Casper Police

Casper Police Department patrol vehicles sit in a city lot in April on West A Street in downtown Casper.  

Alan Rogers, Star-Tribune

Outside analysts will visit Casper on Wednesday, soliciting public feedback on the Casper Police Department.

The “community focus session” will be held from 5:30 p.m. to 7 p.m. at City Hall as part of an ongoing review of the police department initiated by the City Council this spring.

The contractor handling the review, the Center for Public Safety Management, has just completed the first phase of the review, which consisted of data analysis focusing on officers’ workload, deployment and response times, according to the city. The next step of the review process will consist of citizen input and a site visit by CPSM analysts.

During the visit to Casper, which is scheduled for Wednesday and Thursday, the independent team will interview police department staff and review department facilities.

The proposal filed by the company included a plan that would determine officers’ workload, review the department’s structure and culture, compare the department to industry benchmarks and make recommendations.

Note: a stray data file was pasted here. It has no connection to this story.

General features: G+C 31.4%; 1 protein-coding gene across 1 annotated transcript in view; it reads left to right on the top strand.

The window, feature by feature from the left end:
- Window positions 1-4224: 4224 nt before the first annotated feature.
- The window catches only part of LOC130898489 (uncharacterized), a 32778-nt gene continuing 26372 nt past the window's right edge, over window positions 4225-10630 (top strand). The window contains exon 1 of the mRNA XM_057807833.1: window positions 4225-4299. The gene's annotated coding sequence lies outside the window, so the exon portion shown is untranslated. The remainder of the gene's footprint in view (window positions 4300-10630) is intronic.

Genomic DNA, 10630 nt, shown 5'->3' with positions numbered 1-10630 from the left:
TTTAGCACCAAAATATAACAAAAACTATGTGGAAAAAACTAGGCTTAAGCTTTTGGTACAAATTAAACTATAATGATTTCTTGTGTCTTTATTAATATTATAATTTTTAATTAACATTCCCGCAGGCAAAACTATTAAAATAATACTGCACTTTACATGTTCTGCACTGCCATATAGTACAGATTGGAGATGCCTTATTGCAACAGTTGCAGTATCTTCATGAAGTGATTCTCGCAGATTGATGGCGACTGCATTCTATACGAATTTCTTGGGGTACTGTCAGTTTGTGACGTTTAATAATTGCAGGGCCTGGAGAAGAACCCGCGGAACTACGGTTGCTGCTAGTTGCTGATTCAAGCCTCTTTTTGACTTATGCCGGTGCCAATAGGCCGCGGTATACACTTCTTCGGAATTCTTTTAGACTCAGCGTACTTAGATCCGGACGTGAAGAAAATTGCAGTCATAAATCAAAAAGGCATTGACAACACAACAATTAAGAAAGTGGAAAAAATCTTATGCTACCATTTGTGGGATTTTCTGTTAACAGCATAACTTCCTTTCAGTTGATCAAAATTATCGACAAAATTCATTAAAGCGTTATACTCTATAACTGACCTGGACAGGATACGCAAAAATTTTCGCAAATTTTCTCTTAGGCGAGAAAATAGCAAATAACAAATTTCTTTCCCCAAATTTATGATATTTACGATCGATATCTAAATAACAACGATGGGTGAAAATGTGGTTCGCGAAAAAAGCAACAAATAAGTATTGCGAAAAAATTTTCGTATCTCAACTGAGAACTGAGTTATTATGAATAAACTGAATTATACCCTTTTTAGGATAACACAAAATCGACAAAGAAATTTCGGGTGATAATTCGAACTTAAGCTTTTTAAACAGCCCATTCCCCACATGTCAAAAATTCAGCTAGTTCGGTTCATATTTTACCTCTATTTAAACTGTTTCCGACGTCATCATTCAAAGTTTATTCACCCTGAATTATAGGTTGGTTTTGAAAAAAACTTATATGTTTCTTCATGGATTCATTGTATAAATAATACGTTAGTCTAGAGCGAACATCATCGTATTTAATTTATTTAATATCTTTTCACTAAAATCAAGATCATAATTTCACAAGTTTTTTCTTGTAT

The city manager’s office has received a draft of the first phase of the review. Liz Becher, community development planning director, said the draft indicated misuse of the 911 call center. The call center has been flooded with non-emergency calls, she said, including calls for city facility hours of operations and to report emergencies the city had already responded to. She said she expected the review to recommend a non-emergency helpline to handle those calls.

The final report is expected to be delivered to the city manager’s office in October, Becher said.

The review was initially proposed by former City Manager V.H. McDonald in March and approved by City Council in April. In the five weeks between the project’s proposal and approval, a survey of police department employees revealed a morale crisis within the department, City Council members called for investigation into department leadership, McDonald retired, a council member resigned and two-thirds of all officers voted that they had no confidence in Police Chief Jim Wetzel.

Wetzel was dismissed and replaced by Interim Chief Steve Schulz in May.

Former Gillette City Administrator Carter Napier took the city manager job in June. Days after taking the job, Napier said he hoped to hire a new police chief by the end of the year.

Follow crime reporter Shane Sanderson on Twitter @shanersanderson

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